Around the Web
Written by Sean Valant
Tuesday, September 25th, 2012
Blogging.org, a well-respected site in the blogging community, recently conducted a comprehensive survey of 5,600 bloggers in order to determine the “Top 25 Hosting Companies” for bloggers. HostGator took first place, with 1907 out of 5600 votes; just shy of 900 more votes than 2nd place received. This is an honor that we at HostGator do not take lightly, and we are very happy to be able to share this news with you.
The voting criteria was based on which host the aforementioned 5,600 bloggers used and which host they would recommend to their peers. With over 203 million blogs online today, blogging is an undeniable online presence these days. There are 31 million bloggers in the US alone, with 43% of the total bloggers using WordPress, including this HostGator blog.
It is worth noting that this survey was completely unbiased and affiliate payouts were not a factor in this survey; it truly is simply the honest opinion of the blogging community.
Please visit http://blogging.org/blog/top-25-hosting-companies/ in order to see a further breakdown of the related statistics as well as the other 24 hosts that made the cut.
Now is the perfect time to start your blog with (or move your existing blog to) HostGator. Take advantage of our 1-click installs of WordPress and have your blog online today. Use coupon code BLOG to receive 25% off your first invoice on any new sign-up*!
*this coupon expires on October 9th, 2012.
Written by Sean Valant
Monday, July 9th, 2012
If you are reading this on the day it was posted (Monday, July 9th, 2012), then you are likely not a victim of Malware Monday. Far from being as feared as something like the dreaded Y2K situation, Malware Monday revolves around a piece of malicious software known as DNSChanger and the efforts involved in the mitigation and ultimate ridding of this specific piece of malware.
DNSChanger functions on a couple of different fronts, though the fundamental result of infection would be an inability to connect to your ISP. It reportedly will also prevent your Operating System from downloading updates that would detect and prevent the malware from functioning.
Back in 2007, the creators of DNSChanger began using the trojan to redirect internet traffic to sites containing paid advertisements, resulting in illegal profit for its creators. Since then, the hackers evolved the malware to execute various other tasks on the infected machines. The FBI became involved and those responsible were caught and arrested late last year. Initially, the FBI wanted to shut down the servers that were being used by the hackers to control the infected computers, however it was determined that such action would have resulted in the infected machines immediately becoming unable to connect to the Internet.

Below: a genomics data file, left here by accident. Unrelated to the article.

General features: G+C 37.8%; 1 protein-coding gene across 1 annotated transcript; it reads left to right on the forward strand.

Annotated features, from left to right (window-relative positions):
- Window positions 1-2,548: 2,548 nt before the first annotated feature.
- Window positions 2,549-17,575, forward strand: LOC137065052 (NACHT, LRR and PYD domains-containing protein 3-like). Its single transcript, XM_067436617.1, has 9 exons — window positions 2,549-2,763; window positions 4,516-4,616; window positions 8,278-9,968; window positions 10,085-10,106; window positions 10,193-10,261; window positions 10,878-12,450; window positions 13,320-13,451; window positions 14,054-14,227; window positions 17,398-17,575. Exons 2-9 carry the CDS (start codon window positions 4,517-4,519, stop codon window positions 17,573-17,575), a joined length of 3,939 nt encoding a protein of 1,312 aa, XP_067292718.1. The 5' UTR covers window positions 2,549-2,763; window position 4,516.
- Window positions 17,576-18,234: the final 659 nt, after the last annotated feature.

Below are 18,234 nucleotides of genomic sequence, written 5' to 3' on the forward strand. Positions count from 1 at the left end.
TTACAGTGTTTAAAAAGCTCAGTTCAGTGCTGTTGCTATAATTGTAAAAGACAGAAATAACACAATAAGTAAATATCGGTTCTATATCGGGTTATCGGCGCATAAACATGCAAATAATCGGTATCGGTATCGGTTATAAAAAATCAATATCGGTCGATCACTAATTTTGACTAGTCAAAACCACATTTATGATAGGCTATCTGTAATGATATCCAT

The resulting decision was to implement a transitional system whereby the servers in question could be taken down without resulting in the infected machines from losing their Internet connectivity. The plug was pulled on that transitional system this morning around 12:01am, at which point anyone with an infected computer would need to rid their machine of the malware in order to re-connect to the Internet.
So, if you are reading this on Monday, July 9th, you were unaffected. If you were affected, then you’re likely seeing this at a later date and I’d like to welcome you back to the Internet (we missed you!) and invite you to regularly scan your computer(s) for any malicious software using any number of free or paid applications available today.
Written by Sean Valant
Friday, March 30th, 2012
All hard drives will crash; there is no such thing as a crash-proof hard drive. When (not if) this happens, how much data will be lost is a flip of the coin. It could be 0%, or it could be 100%. World Backup Day is March 31st. and encourages you to maintain current backups of your data: financial information or other important documents, digital media collection (music/movies/ebooks), and perhaps most importantly your memories (pictures/home movies).
One in ten laptops will be stolen in their lifetime; one is stolen every 53 seconds. Fifty percent of all hard drives will crash within five years. Couple those statistics with the fact that 89.1% of PC users do not perform regular backups. This is essentially a recipe for massive data loss. A recent study found that 90 percent of companies that experience data loss go out of business within two years, with 70% of companies going out of business following a major data loss. These are significant numbers.
Are you able to place a dollar amount on your data? Exactly how much value does it have? For many people, their data is priceless. If the only pictures of your children that you have are on a hard drive that crashes, they’re gone. Forever. Unless you have a small fortune to pay in hopes of having the data professionally recovered. This situation though instantly becomes a non-issue the moment you have a safe backup of the data. Ideally, you’ll maintain current backups of all important data locally and at a remote location.
Texas, where the HostGator offices are, has been hit by both hurricanes and wildfires in recent years. If a computer and the external hard drive that contained the backups are both within a house that is destroyed, that data is gone. This is a catastrophic circumstance regardless, but there are many ways to ensure that even under similar conditions your data will remain safe. HostGator customers are encouraged to visit http://justcloud.com/hostgator for a free trial for cloud storage. Come what may, with cloud storage you can be confident that your data remains safe.
Please visit http://www.worldbackupday.com for more information and tips on backing up your data.
Written by Chad Bean
Monday, October 26th, 2009